Scope: An underexplored topic is the investigation of health effects of dietary fibers via modulation of human small intestine (SI) microbiota. A few previous studies hint at fermentation of some dietary fibers in the distal SI of humans and pigs. Here the potential of human SI microbiota to degrade dietary fibers and produce metabolites in vitro is investigated. Methods and Results: Fructans, galacto-oligosaccharides, lemon pectins, and isomalto/malto-polysaccharides are subjected to in vitro batch fermentations inoculated with ileostomy effluent from five subjects. Fiber degradation products, formation of bacterial metabolites, and microbiota composition are determined over time. Galacto- and fructo-oligosaccharides are rapidly utilized by the SI microbiota of all subjects. At 5h of fermentation, 31%–82% of galacto-oligosaccharides and 29%–89% fructo-oligosaccharides (degree of polymerization DP4-8) are utilized. Breakdown of fructo-oligosaccharides/inulin DP ≥ 10, lemon pectin, and iso-malto/maltopolysaccharides only started after 7h incubation. Degradation of different fibers result in production of mainly acetate, and changed microbiota composition over time. Conclusion: Human SI microbiota have hydrolytic potential for prebiotic galacto- and fructo-oligosaccharides. In contrast, the higher molecular weight fibers inulin, lemon pectin, and iso-malto/maltopolysaccharides show slow fermentation rate. Fiber degradation kinetics and microbiota responses are subject dependent, therefore personalized nutritional fiber based strategies are required.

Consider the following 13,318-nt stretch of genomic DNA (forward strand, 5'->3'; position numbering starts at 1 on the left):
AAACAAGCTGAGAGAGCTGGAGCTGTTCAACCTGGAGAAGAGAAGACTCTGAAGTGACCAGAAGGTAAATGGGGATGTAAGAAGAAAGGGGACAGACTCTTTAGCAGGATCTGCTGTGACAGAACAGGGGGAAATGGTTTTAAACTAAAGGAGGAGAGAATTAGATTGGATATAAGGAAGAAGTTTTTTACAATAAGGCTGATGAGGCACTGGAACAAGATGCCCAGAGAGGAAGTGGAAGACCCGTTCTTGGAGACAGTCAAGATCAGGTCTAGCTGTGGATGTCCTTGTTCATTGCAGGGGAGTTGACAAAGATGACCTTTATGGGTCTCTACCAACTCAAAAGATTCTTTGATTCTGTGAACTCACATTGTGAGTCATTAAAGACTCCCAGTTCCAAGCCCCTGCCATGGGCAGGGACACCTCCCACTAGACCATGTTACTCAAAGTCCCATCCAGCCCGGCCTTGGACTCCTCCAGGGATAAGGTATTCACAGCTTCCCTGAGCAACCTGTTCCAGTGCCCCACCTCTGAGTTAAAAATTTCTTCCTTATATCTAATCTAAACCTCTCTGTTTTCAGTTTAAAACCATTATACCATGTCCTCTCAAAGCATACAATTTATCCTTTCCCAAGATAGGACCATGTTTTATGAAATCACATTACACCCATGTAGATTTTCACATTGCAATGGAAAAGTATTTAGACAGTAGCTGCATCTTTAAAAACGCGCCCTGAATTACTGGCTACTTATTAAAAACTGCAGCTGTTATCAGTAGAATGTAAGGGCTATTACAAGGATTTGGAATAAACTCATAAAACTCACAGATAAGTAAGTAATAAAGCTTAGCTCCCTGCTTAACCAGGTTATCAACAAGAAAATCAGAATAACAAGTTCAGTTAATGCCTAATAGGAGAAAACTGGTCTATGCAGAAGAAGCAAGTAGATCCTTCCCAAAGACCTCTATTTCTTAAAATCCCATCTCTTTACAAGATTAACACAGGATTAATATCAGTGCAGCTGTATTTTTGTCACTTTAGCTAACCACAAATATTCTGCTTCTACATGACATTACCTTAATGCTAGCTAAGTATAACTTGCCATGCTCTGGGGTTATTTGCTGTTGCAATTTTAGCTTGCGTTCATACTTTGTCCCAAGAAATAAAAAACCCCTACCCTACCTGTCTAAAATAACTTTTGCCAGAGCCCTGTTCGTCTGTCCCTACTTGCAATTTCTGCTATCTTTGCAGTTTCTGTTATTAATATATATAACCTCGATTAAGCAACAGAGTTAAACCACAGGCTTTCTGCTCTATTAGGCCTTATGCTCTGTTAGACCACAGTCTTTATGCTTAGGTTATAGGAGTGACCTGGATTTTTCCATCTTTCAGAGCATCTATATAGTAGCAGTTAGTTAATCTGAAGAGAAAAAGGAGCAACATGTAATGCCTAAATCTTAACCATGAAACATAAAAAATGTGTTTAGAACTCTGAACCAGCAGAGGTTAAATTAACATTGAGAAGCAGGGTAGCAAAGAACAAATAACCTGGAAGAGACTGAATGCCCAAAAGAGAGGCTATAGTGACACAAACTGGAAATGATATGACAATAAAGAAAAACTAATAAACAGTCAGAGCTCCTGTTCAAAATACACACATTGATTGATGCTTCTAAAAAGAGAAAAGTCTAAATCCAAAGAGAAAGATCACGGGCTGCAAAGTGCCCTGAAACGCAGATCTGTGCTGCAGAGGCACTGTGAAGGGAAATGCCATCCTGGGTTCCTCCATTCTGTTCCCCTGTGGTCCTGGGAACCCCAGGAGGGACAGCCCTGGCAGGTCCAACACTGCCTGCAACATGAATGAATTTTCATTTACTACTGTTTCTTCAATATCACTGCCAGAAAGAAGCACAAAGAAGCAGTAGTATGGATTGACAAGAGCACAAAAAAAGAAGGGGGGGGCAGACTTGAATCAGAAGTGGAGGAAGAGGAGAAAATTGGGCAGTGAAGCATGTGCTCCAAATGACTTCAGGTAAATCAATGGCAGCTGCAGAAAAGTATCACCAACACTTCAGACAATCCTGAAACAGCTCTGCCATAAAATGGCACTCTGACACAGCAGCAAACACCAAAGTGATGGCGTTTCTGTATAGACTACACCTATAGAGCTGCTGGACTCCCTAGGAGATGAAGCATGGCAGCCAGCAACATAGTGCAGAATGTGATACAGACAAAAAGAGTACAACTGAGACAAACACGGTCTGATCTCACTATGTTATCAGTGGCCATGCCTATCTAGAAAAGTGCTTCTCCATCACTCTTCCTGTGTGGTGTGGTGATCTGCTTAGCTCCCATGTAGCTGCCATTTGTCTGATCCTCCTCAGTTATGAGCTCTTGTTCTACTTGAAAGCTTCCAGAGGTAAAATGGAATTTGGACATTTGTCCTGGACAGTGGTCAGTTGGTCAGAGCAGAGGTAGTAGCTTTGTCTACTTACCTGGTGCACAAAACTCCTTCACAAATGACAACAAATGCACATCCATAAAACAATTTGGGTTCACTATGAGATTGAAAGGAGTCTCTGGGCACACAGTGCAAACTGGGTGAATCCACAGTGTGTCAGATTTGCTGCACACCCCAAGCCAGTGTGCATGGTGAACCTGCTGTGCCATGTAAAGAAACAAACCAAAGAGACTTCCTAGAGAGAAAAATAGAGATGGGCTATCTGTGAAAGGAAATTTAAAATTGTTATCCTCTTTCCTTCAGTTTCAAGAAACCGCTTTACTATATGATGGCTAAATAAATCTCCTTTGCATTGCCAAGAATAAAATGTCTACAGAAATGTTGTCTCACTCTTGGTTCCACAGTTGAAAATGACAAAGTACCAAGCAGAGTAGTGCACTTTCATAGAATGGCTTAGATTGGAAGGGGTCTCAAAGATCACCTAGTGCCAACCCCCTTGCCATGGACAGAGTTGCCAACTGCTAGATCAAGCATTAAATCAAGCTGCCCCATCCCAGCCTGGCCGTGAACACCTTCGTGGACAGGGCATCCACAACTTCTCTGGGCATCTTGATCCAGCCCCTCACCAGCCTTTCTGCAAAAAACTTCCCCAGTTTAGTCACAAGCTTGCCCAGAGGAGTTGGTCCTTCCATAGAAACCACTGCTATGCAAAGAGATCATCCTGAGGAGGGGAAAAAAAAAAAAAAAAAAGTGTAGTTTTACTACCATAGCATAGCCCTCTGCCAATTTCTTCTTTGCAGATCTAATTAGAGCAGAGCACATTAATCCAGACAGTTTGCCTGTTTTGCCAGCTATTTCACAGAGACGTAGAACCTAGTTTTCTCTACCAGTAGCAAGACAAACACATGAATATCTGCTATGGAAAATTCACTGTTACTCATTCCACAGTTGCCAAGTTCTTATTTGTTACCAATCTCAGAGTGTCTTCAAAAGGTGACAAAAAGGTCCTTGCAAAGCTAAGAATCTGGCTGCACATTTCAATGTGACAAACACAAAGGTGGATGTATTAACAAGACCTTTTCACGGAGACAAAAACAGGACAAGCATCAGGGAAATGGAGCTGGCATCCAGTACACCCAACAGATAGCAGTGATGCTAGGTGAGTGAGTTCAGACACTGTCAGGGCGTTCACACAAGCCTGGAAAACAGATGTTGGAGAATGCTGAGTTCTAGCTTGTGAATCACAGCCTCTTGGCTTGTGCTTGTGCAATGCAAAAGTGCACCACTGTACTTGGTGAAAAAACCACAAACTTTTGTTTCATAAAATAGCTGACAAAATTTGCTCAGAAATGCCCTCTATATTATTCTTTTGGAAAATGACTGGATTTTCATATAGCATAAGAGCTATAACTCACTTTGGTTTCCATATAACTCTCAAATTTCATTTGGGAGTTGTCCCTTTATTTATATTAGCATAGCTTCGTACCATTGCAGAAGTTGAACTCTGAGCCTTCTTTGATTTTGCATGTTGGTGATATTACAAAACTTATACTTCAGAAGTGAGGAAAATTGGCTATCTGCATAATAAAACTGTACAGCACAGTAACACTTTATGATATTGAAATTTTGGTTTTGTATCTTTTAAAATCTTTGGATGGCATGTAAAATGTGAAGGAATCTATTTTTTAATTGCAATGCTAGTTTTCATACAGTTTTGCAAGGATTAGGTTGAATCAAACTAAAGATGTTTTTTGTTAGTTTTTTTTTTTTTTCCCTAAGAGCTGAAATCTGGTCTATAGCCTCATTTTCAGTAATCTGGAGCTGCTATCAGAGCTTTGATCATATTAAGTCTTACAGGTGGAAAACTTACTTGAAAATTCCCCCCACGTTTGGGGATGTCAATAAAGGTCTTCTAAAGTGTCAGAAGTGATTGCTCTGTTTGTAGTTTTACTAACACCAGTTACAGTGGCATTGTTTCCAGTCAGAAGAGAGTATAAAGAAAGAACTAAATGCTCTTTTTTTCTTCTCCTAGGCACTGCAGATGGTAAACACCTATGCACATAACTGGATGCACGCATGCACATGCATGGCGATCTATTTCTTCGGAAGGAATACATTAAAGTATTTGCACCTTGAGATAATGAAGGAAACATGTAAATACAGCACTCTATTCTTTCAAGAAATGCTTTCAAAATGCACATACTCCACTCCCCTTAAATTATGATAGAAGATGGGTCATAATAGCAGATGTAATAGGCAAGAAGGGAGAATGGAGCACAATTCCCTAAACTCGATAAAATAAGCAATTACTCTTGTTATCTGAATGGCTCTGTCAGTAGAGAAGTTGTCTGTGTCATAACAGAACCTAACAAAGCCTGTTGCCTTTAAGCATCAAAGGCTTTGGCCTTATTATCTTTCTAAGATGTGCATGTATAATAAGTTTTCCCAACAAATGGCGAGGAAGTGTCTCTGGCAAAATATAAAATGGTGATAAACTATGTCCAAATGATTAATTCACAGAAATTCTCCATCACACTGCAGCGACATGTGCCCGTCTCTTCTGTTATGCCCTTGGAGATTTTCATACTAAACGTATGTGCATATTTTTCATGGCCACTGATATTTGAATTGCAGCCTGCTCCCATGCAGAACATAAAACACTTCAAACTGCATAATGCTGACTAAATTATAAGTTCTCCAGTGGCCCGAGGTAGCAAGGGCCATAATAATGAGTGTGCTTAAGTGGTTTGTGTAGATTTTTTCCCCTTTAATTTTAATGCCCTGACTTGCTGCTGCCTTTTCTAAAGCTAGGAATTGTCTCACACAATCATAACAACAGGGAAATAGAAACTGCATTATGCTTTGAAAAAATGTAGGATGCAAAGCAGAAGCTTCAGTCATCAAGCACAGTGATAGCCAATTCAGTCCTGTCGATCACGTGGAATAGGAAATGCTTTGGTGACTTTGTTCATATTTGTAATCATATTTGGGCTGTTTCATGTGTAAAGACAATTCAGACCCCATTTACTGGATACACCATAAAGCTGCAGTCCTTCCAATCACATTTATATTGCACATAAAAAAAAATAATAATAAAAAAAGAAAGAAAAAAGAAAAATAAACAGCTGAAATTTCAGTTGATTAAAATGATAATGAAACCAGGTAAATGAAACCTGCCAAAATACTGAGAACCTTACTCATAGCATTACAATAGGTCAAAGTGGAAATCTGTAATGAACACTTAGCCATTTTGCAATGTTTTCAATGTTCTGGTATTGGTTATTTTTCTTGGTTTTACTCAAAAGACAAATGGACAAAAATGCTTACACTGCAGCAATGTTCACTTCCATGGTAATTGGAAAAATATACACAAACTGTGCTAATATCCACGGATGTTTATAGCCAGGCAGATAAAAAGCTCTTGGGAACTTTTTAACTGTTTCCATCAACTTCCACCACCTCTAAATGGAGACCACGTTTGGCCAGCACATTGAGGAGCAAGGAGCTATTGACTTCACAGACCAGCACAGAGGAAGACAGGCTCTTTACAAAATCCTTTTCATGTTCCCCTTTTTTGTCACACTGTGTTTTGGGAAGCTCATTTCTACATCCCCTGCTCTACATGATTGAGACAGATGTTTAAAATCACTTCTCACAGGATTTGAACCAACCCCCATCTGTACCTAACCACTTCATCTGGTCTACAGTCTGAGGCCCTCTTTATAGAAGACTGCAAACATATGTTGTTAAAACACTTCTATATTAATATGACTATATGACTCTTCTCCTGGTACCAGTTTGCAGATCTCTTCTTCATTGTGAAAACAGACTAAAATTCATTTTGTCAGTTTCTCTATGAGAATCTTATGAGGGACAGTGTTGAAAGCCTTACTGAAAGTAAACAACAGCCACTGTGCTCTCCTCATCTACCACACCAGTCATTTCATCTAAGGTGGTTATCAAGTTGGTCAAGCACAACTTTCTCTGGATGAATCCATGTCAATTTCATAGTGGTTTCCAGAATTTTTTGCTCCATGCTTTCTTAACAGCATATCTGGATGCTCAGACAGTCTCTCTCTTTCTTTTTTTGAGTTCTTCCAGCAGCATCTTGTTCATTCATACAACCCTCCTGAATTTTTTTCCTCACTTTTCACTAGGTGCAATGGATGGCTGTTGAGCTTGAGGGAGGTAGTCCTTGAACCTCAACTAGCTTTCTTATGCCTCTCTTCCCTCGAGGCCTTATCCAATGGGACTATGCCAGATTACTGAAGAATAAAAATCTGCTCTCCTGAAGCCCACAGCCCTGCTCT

- in vitro fermentation
- small intestine